6. Shox Dr

    Shox Dr Chief Engineer to Carlos Fandango

    Orders are been taken:welder:
  7. wyn

    wyn Forum Supporter

    Posts: 2,299
    Cardiff
    Nice. :cool:

    Will the speed control bit stick above the table so it can be adjusted on the fly ?
  8. Shox Dr

    Shox Dr Chief Engineer to Carlos Fandango

    The pictures don't show it too well do they


    But Yes, I put it under the control box so it didn't get broken, but you can still get to it, with either the table upright or on it's side. I'm looking at fitting a foot pedal option as well
  9. Robotstar5

    Robotstar5 Casanunda

    Posts: 9,192
    Birmingham
    Having used a few small (and large) positioners, have you thought of mounting your frame inside another with an arced plate with holes drilled in so you can peg the positioner anywhere between 0° and 90° for the mkII.
    Also, never seen a strap work return before (try a smear of coppaslip to aid conduction), normally use a rotating coupling (expensive) or a spring loaded carbon brush against back of faceplate (much cheaper) which we use on robot manipulators at work and seem to last forever.
  10. brightspark

    brightspark Member

    Posts: 10,507
    yarm teeside
    just done a 500v flash test on some copperslip its a good insulator not a conductor ;)if u had to silicone grease would be ok to use would stop arcing
  11. Robotstar5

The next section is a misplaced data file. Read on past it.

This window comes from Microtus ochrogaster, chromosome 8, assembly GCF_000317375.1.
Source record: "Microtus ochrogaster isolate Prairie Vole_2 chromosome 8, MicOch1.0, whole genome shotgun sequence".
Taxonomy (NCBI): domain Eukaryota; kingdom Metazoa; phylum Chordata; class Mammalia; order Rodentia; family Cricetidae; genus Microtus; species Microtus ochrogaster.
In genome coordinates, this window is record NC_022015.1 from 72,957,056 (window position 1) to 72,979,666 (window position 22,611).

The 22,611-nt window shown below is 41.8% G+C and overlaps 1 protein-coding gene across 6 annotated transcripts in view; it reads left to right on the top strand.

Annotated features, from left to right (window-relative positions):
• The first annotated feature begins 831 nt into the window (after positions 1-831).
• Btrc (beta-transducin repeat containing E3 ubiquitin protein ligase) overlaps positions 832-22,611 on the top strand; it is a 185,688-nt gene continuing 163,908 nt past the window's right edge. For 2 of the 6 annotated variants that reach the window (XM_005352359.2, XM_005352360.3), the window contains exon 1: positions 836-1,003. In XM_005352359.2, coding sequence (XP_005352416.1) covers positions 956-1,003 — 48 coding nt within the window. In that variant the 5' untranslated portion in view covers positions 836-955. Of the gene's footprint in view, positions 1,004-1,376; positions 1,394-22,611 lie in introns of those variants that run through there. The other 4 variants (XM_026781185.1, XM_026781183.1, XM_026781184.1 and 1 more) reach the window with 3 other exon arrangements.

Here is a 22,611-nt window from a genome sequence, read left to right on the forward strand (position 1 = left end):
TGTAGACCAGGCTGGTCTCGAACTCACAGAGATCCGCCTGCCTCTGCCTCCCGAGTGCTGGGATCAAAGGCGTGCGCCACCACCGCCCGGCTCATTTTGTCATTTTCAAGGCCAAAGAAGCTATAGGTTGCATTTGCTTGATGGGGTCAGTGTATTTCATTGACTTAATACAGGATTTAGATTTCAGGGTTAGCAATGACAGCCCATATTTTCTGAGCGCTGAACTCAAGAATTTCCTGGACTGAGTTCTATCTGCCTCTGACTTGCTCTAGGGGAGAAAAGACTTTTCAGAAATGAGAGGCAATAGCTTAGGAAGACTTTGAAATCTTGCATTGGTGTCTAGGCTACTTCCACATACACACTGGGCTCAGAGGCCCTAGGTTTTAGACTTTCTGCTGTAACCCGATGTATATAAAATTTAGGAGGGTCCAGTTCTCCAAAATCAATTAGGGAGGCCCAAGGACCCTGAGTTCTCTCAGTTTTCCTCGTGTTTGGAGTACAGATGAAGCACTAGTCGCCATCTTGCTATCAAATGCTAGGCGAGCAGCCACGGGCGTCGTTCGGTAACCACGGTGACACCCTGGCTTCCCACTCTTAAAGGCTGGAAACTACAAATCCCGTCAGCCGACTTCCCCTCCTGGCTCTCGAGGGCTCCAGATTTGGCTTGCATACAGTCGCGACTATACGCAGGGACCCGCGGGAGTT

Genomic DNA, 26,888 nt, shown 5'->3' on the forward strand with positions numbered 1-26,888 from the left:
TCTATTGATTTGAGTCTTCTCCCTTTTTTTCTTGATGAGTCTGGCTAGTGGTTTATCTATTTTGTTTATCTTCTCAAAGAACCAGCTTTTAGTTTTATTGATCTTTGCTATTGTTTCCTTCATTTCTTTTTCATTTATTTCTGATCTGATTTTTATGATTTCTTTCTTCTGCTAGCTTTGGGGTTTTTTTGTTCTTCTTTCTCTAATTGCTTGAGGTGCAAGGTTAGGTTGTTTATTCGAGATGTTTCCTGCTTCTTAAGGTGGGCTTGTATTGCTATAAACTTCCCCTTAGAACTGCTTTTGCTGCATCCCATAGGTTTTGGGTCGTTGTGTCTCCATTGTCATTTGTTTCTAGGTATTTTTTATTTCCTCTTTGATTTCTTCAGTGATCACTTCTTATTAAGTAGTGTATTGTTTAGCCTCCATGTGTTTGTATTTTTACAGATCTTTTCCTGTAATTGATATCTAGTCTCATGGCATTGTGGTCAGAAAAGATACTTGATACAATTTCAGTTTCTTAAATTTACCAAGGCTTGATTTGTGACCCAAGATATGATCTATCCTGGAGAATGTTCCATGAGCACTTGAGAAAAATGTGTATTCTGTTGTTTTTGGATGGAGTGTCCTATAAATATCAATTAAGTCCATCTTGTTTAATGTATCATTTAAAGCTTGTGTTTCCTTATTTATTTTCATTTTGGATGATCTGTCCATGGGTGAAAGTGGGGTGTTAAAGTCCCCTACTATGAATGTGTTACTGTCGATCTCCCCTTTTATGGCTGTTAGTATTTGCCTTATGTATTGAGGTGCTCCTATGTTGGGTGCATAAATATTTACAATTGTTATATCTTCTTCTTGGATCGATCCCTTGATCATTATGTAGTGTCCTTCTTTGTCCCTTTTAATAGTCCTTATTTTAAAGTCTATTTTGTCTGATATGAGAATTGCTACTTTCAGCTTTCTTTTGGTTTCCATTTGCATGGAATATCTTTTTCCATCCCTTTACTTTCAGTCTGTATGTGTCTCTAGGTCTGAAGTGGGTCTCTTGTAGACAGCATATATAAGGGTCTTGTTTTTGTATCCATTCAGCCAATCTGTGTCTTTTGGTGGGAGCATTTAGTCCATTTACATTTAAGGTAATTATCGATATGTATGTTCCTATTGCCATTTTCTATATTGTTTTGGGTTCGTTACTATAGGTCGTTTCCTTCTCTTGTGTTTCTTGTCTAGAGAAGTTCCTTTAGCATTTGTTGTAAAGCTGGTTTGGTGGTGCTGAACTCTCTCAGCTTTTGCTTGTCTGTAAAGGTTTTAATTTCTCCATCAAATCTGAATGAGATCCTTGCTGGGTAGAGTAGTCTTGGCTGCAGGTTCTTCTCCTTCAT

Robotstar5 Casanunda

    Posts: 9,192
    Birmingham
    That's odd, considering one of the biggest manufacturers of welding manipulators recommends it
  12. brightspark

    brightspark Member

    Posts: 10,507
    yarm teeside
    yes its great for slow moving parts lasts forever
  13. Shox Dr

    Shox Dr Chief Engineer to Carlos Fandango

    I had thought about that, but I found I never used the function. I also think the main reason they have them is because they are so heavy, thus saving your balls trying to turn it on its side.
  14. Robotstar5

    Robotstar5 Casanunda

    Posts: 9,192
    Birmingham
    Just thinking with my robot "hat" on as you can sometimes get better torch angles.

    Here's one I did with a 1600kG positioner welding alternator bodies

    1600kG.jpg
  15. BillJ Member

    Posts: 636
    Devon
    I've worked both on paper handling machines and on electronic equipment production lines, both suffering from static. Ground straps of that sort are just what you need. Copper contacts connected to the chassis and contacting the ends of the roller spindles are common too.
    It's fun watching a stack of sheets levitating above each other when they've come hot and dry out of what was essentially a high-speed laser printer. Needed to keep your distance, though - it could give quite a belt:o

    Are the rollers themselves conductive?
  16. brightspark

    brightspark Member

    Posts: 10,507
    yarm teeside
    nowt like a bit of static to get u to move fast :laughing:ive seen a few on grain blowers through plastic pipe :laughing::laughing:
  17. Robotstar5

    Robotstar5 Casanunda

    Posts: 9,192
    Birmingham
    I've seen metal sheets levitating using an electromagnet under the stack, makes the top one "float" so it could be picked up by a press tending robot.
  18. BillJ Member

    Posts: 636
    Devon
    Yep - I've seen a service engineer with a neat hole burned through his thumbnail through getting too close to fast-moving paper :laughing:
  19. hotrodder Member

    Posts: 3,540
    SE England
    cool :clapping:
  20. Shox Dr

    Shox Dr Chief Engineer to Carlos Fandango

    I thought so as well. Comments?